The county seat moved from Belle Plain to Baird in 1883, and a courthouse, designed by noted architect F.E. Ruffini, was built at this site. The county hired another noted architect, J. Riely Gordon, in 1900 for a larger courthouse; J.E. Flanders was the supervising architect. In 1928, the growing county hired Voelcker & Dixon Architects & Engineers of Wichita Falls, who designed this Classical Revival courthouse, completed the next year. Suggs and Dunlap contractors constructed the building, which features intricate detailing, including acanthus leaves, rosettes, medallions and cartouches. Recorded Texas Historic Landmark - 2003.
Callahan County . In 1884, F. E. Ruffini received a duplicate set of plans for the Tom Green County Courthouse from his brother, Oscar, who had been hired as superintendent of construction for the new courthouse in San Angelo. F. E. was so taken with the design by W. W. Larmour, that he adapted the form to create his plans for the Blanco County Courthouse in Blanco. The design proved so successful, Ruffini quickly presented the plans to two other counties: Callahan and Concho. Eventually the same plan would be used to construct a total of five courthouses in the state including Sutton and Mills Counties. Of the five courthouses constructed using the design, three survive: Blanco, Concho, and Sutton Counties'. The Second Empire styled courthouse was laid out on the traditional cross axial plan with wide corridors dividing the ground floor into four equal quadrants. Offices and storage spaces located in these quadrants were allocated to the County and District Clerks, Sheriff, County Treasurer, Tax Assessor, Surveyor, County Judge and chambers for the Commissioners' Court. Stairways at either side of the east-west hall rose simply to a graceful curve at the top. The second floor was occupied by an imposingly scaled courtroom and several jury rooms. On the exterior of the two-story stone structure, the walls were constructed with cream-colored ashlar masonry with cut stone quoins and a cut stone string course which separated the two floors and formed a base for the tall narrow window openings. A wide metal cornice was carried on ornamental brackets. Above the cornice rested the mansard roof rising in three sections and featuring framed circular dormers and metal trim which contrasted with the cornice. Mansard pavilions with wrought iron cresting accented the entry bays. At each elevation the entrances were further emphasized by a triangular pediment. The north and south entries were flanked by projecting bays with cornices slightly higher than the adjacent wall surfaces. In 1900, the Courthouse razed and the materials used for a new courthouse.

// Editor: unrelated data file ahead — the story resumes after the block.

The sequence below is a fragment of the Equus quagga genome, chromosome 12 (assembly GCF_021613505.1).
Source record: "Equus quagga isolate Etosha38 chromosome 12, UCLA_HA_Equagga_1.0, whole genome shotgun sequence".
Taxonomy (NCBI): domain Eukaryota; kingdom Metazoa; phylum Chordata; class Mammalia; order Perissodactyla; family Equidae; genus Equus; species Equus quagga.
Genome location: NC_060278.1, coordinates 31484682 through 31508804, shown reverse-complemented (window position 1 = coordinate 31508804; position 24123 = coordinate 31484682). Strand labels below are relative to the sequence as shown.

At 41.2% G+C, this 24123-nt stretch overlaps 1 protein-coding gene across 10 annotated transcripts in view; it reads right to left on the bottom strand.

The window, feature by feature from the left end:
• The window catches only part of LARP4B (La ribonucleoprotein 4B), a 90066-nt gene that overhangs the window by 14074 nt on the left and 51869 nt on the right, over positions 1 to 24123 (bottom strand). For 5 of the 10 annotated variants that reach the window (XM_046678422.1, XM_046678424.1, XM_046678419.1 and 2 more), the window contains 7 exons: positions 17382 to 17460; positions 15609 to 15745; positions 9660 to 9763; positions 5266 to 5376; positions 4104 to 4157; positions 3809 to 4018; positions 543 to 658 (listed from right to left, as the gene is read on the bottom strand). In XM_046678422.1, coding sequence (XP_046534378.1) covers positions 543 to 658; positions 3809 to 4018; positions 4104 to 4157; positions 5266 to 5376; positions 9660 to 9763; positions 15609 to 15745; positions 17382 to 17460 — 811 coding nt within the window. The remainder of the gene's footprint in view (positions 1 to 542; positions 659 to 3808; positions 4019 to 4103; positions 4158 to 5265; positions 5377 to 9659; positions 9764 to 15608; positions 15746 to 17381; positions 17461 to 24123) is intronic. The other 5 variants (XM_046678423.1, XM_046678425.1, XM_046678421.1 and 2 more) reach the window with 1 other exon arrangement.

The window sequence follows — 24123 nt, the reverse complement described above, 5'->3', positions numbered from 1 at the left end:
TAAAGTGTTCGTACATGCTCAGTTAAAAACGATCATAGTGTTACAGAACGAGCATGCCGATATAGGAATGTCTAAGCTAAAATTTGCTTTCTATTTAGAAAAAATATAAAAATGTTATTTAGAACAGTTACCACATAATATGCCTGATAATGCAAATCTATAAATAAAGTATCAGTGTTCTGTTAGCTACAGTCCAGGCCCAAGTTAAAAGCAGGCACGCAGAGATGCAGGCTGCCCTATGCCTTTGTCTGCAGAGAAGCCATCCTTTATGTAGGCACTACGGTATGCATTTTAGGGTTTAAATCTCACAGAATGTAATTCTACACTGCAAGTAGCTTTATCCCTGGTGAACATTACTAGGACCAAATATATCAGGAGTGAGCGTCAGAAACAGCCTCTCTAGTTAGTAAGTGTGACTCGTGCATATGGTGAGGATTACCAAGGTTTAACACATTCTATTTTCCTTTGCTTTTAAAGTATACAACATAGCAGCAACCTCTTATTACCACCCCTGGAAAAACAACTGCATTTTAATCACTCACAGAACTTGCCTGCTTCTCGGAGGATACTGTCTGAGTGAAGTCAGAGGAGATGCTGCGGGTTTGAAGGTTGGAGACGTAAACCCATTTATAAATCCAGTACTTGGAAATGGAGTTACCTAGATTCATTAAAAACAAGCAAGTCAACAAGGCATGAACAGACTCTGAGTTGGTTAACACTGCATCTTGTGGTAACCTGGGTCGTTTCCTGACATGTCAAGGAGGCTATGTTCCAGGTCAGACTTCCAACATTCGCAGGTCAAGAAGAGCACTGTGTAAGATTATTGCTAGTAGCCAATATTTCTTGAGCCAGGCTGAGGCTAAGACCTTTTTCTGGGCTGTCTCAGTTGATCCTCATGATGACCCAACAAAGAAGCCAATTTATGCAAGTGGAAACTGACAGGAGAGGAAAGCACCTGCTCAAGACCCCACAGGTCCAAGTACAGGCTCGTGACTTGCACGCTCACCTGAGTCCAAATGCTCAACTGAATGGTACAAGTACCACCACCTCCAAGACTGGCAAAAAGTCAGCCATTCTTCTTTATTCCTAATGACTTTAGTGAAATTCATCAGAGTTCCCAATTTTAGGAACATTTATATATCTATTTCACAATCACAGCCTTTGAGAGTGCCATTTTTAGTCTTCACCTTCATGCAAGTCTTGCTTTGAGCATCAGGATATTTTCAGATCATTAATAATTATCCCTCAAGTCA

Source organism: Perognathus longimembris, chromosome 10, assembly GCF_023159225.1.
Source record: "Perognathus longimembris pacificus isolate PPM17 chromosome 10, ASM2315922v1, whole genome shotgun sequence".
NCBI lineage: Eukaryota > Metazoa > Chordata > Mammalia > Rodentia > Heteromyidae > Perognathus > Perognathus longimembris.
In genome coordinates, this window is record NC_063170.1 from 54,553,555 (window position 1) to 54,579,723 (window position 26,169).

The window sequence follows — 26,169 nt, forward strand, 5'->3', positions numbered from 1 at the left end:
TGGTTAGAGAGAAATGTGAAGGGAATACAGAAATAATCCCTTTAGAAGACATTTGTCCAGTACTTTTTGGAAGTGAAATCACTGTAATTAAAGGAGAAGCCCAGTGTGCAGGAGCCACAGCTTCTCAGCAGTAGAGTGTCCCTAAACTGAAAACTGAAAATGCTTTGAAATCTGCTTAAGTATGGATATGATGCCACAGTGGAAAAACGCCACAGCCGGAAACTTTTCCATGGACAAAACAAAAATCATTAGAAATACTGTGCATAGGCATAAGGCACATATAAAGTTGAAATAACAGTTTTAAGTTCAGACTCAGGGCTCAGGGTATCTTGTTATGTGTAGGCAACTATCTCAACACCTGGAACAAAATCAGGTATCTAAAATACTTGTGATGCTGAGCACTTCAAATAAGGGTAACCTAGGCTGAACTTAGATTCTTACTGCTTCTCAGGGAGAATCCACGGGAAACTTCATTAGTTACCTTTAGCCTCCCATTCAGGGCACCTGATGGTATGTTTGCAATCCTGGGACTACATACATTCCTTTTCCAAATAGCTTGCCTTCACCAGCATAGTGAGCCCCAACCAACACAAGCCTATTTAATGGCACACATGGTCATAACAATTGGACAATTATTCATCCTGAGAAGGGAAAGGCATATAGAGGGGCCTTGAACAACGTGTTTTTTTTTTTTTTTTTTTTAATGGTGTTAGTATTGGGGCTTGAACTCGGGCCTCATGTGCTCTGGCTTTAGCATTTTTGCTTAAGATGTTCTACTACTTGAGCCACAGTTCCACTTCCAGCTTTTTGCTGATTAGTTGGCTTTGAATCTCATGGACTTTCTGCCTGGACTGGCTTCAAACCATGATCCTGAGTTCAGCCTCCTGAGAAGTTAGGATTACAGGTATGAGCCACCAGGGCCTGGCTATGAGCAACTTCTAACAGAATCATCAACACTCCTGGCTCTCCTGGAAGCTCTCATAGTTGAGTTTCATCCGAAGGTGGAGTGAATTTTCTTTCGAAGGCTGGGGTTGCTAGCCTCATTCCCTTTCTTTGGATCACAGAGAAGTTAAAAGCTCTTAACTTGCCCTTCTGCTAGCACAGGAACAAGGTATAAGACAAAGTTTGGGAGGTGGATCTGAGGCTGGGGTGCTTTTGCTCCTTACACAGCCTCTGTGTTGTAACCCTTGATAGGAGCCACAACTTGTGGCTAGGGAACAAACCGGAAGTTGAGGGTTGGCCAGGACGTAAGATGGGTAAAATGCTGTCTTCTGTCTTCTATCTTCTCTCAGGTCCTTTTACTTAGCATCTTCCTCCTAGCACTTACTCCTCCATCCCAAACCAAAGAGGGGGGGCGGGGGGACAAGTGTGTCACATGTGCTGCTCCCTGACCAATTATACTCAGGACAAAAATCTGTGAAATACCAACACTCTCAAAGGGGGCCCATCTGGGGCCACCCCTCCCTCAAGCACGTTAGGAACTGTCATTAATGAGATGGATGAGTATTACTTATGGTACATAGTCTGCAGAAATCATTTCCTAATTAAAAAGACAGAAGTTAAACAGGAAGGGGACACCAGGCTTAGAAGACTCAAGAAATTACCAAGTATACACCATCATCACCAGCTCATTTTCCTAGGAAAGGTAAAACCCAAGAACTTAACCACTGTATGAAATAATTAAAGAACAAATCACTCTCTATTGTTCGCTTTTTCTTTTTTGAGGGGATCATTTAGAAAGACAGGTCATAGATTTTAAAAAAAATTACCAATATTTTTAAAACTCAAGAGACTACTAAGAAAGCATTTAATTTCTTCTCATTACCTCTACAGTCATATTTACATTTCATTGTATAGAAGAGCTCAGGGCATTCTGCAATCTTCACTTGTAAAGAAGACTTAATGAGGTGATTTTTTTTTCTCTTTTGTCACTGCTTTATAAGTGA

Callahan County Courthouse 1900 - Constructed primarily from materials of the previous courthouse. Construction was supervised by architect J. E. Flanders. 'Ordered by the Court that the J. Riely Gordon Co. Architects of Dallas be and are hereby employed as architects to prepare suitable drawings and specifications for a new courthouse for Callahan County approximately 65 x 75 feet two stories high and to utilize as much of the materials, etc. now contained in the old courthouse as is suitable. The remainder to be property of the contractor, who shall remove such stone and debris as is not needed for filling and grading the lot. It is further ordered by the court that the plans and specifications are to be submitted to this court, and accepted by this court before any advertisement for bids are to be made on same. It is further ordered and understood between Callahan County acting through her Commissioners Court, and the J. Riely Gordon Co. Architects, that said Callahan County does not become to said J. Riely Gordon Co. Architects, for any fees or compensation of any character until a contract is let and bond fixed to build said courthouse.' Commissioners Court Minutes Vol. C, page 425.The court agreed to spend $27,069 for the building. Electric lights were installed in 1906.
Callahan County Courthouse 1929 - Built in 1929 by Voelcker & Dixon, in Classical Revival style sometimes referred to as "Texas Renaissance." In 1961, structural repairs to the basement. Reconstruction of the roof with steel and concrete. 1962: Otis elevator installed. 1970: Second floor remodeled.
32° 23' 38.472" N, 99° 23' 39.264" W